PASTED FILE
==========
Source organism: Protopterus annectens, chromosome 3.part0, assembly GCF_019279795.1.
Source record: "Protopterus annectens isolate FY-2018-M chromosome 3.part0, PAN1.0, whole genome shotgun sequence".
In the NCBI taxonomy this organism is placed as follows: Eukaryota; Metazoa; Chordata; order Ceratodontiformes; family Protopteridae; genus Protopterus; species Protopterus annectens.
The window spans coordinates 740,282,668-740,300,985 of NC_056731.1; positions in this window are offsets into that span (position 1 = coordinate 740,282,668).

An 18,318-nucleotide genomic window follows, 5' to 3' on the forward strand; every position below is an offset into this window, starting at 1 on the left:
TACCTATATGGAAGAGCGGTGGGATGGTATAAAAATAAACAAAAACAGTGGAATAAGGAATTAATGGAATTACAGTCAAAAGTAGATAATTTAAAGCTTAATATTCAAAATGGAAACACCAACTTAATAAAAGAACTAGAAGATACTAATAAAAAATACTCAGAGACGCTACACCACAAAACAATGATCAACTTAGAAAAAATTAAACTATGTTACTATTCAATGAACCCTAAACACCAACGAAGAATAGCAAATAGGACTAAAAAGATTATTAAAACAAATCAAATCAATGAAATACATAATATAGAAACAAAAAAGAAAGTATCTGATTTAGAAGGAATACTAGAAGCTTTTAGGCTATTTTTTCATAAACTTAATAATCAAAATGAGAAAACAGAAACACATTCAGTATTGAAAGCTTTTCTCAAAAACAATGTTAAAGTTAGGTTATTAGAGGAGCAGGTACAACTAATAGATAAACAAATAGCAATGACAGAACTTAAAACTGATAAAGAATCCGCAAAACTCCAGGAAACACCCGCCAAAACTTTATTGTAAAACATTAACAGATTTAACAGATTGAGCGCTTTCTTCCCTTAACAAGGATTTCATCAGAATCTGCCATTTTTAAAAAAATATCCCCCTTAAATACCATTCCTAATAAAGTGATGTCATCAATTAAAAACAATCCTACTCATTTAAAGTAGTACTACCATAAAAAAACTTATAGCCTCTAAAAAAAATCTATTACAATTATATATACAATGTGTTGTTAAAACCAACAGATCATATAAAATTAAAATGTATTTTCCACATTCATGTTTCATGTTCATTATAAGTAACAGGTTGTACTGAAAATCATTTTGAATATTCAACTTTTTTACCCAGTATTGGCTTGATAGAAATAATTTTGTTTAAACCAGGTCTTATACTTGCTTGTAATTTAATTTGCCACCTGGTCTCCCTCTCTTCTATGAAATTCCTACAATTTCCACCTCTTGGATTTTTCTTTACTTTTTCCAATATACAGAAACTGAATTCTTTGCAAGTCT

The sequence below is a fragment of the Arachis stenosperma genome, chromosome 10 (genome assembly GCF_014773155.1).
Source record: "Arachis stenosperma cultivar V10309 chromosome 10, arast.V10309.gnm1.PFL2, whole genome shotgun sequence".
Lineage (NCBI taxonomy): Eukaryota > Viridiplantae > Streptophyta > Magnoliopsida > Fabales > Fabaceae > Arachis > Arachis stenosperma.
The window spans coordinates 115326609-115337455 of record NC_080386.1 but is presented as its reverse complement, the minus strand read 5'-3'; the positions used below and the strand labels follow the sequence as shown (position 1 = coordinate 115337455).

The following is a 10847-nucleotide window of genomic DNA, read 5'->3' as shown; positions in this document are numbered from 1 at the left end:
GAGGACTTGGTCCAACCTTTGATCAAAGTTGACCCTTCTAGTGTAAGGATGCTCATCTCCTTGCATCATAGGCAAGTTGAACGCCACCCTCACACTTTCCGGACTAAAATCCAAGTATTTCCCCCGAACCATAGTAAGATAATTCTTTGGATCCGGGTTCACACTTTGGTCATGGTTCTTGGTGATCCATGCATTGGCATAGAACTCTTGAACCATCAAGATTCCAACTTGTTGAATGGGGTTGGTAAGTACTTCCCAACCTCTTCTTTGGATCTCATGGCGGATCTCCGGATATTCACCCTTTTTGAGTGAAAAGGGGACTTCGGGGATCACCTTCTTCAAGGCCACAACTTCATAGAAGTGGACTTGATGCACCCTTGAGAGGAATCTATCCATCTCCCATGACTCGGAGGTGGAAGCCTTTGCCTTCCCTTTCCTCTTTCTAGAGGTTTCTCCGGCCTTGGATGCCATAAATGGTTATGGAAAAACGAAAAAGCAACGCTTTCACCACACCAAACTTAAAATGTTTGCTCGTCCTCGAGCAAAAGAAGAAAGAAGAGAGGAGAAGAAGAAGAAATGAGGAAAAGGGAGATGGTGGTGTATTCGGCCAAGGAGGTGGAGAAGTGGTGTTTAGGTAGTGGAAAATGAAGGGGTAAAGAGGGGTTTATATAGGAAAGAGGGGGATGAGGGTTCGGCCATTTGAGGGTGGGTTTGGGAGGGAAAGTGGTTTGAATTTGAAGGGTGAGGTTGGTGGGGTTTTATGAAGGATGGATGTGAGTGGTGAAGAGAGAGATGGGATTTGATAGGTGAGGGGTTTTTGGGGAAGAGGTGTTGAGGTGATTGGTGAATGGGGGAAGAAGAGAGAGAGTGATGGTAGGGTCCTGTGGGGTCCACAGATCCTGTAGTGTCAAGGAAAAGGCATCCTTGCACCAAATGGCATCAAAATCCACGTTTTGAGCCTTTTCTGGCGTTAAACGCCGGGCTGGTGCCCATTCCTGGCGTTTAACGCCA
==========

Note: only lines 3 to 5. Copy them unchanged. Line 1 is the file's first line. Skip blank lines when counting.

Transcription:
In the NCBI taxonomy this organism is placed as follows: Eukaryota; Metazoa; Chordata; order Ceratodontiformes; family Protopteridae; genus Protopterus; species Protopterus annectens.
The window spans coordinates 740,282,668-740,300,985 of NC_056731.1; positions in this window are offsets into that span (position 1 = coordinate 740,282,668).

An 18,318-nucleotide genomic window follows, 5' to 3' on the forward strand; every position below is an offset into this window, starting at 1 on the left: